Brizard taking questions on WBEZ Thursday 11/3 at 7pm

November 1, 2011 at 5:31 pm 13 comments

Just a reminder that you can submit questions about SE and magnet schools tonight.  **Sorry, I originally had it listed as Tuesday night.  I was almost forced to listen to world news, but I quickly turned it off so I can watch the Simpsons with my son.  See, THIS is why we’re a nation of softies – nothing to do with our schools….**

November’s ‘Schools on the Line’: Selective enrollment and magnet schools

(WBEZ/Linda Lutton)

Some Chicago Public Schools are the cream of the crop—among the best in the state. But getting into those schools can be harder than getting into college nowadays.

On the next Schools on the Line, we ask: How well is Chicago’s system for selective enrollment and magnet schools working—and do these schools come at a cost to others?

Chicago Public Schools CEO Jean-Claude Brizard returns to Schools on the Line this Thursday, November 3 from 7pm-8pm to take your questions and comments about Chicago’s selective enrollment and magnet schools.

Have questions on the selection process or thoughts on the impact these schools have in Chicago? Suggestions on what could work better?

Call 312-923-9239 during the live broadcast, or submit your questions ahead of time. Here’s how…

To participate:

-Email questions to:
-Leave a question or comment for Mr. Brizard ahead of time by calling 312-948-4886
-Join the live broadcast at 7pm by sending an email or by calling 312-923-9239
-Twitter: @AskBrizard

Entry filed under: Uncategorized.

Meeting with Brizard! Lindblom Selective Enrollment HS and Academic Center

13 Comments Add your own

  • 1. kate  |  November 1, 2011 at 9:18 pm

    Really..?? Magnets & SE are the topic? Talking about/to the 1%. WHat about the 99%??

  • 2. cpsobsessed  |  November 1, 2011 at 9:20 pm

    They do different topics each month with him.
    And if people didn’t like to talk about that stuff, this blog wouldn’t exist. 🙂

    Sent via BlackBerry from T-Mobile

  • 3. Linda Lutton, Education Reporter, WBEZ  |  November 3, 2011 at 2:52 pm

    @kate–We want this to be a very broad discussion about magnet/selective enrollment programs. The effect selective enrollment schools have on the rest of the system would also fall under this topic.
    Almost 28,000 elementary students attend magnet/selective enrollment schools (that’s roughly 9 percent of elem students).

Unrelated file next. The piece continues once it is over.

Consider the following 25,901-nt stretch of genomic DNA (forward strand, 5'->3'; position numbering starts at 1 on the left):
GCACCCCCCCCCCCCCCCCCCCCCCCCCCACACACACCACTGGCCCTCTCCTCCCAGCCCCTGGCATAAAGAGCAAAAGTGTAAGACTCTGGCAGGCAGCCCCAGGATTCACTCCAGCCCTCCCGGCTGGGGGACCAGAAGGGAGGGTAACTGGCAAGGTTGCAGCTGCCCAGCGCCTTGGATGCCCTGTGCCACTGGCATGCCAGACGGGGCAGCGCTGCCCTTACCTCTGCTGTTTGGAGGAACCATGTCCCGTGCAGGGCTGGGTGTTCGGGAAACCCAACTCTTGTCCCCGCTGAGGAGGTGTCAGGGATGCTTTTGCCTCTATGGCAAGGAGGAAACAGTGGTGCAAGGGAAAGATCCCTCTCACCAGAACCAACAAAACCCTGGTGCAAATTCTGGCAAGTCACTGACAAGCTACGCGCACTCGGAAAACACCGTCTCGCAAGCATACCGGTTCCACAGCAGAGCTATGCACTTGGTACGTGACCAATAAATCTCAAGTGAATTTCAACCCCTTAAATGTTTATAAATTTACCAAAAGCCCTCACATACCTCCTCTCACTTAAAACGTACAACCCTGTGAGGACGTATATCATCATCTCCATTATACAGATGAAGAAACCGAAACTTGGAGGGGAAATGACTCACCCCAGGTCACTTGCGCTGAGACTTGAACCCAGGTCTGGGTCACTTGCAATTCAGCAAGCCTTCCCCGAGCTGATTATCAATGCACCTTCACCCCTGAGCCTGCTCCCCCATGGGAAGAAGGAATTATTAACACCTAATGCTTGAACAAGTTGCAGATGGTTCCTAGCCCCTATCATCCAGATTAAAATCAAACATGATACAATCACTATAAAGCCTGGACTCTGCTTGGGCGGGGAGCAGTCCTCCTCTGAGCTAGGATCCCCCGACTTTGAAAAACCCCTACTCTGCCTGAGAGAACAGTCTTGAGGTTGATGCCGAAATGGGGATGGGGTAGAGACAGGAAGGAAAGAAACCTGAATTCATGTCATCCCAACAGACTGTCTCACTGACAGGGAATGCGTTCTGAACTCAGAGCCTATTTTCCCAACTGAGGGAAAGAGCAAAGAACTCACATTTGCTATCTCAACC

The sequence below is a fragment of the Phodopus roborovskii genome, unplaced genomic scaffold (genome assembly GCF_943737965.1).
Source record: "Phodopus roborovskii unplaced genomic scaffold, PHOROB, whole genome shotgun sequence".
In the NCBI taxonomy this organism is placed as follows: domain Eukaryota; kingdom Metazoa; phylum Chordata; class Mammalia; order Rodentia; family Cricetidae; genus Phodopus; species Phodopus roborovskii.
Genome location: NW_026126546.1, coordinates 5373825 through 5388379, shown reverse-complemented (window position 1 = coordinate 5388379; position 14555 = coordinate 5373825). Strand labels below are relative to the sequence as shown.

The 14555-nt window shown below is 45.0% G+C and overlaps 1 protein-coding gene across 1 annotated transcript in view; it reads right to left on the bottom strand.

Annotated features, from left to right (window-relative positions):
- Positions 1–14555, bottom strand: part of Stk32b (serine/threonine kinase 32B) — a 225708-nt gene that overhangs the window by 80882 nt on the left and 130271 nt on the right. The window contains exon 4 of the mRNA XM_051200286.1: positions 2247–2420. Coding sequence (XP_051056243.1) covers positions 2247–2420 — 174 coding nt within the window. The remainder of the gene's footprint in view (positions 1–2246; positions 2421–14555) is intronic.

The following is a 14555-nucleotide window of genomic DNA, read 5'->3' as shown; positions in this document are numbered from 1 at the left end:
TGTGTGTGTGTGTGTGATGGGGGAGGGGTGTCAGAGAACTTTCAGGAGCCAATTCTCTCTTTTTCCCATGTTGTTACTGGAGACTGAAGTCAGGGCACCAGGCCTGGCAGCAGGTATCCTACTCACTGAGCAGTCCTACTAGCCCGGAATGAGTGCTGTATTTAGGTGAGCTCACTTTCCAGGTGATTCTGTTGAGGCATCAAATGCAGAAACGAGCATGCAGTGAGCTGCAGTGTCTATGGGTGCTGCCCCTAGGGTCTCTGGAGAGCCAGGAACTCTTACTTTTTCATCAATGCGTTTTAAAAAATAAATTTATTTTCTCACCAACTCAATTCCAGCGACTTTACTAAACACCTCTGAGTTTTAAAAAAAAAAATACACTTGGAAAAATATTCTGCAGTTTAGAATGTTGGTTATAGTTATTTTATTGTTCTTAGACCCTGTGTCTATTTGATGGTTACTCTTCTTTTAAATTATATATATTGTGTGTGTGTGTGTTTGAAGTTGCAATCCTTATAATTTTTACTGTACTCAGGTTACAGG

More than 12,000 students attend the city’s nine selective enrollment high schools. Another 6,000 attend magnet schools like the Ag School. That’s roughly 18,500 students, about 18-19 percent of all high school students.

    Linda Lutton

  • 4. CPS momma  |  November 3, 2011 at 9:24 pm

    So, what did everyone think of the CPS people’s responses?

  • 5. cpsobsessed  |  November 4, 2011 at 11:07 am

    I listened in last night. It was sorta interesting, but admittedly given the extent to which we discuss stuff on here, it felt like so many of the questions are somewhat ‘basic” if you know what I mean.

    Luckily they also had Katie Ellis, from OAE on the show to answer people’s more specific questions.

    One of the key themes that JCB stressed was the “portfolio approach” whereby they will look at the city neighborhood by neighborhood and get “granular” (a word I hate, but I think it makes sense for CPS) to figure out where new schools are needed and what changes need to be made.

    He is definitely pro-charter in that he wants to bring in schools that show potential for success in neighborhoods that are lacking. (I think one of my questions to him will be how we evaluate the success of charters, particularly new charters.)

    In regards to the Tier system, they acknowledge that it is not perfect but that there isn’t a better way so far. They will adjust the Tiers each year to keep them as accurate as possible.

    He DOES sound like he really supports the idea of a consistent grading scale for the city. Although he rightly acknowledges that this is never going to be perfectly administered either because humans are humans (my own words.) A parent who called expressed concern that his gifted child who is in elem and supposedly doing 10-11th grade work will be at a disadvantage with grades for high school. JCB pointed out that grades are only 1/3 and that kids who are working that far ahead have the advantage of probably getting better test scores because they’ve been challenged so much.

    In regards to the neighborhood schools, he says he feels they SHOULD be a choice for everyone, but that is the big challenge here that can take 5-10 years. It is like moving a mountain (his words.)

    So there does not seem to be plans to do away with SE and magnet schools, nor the Tier system for now.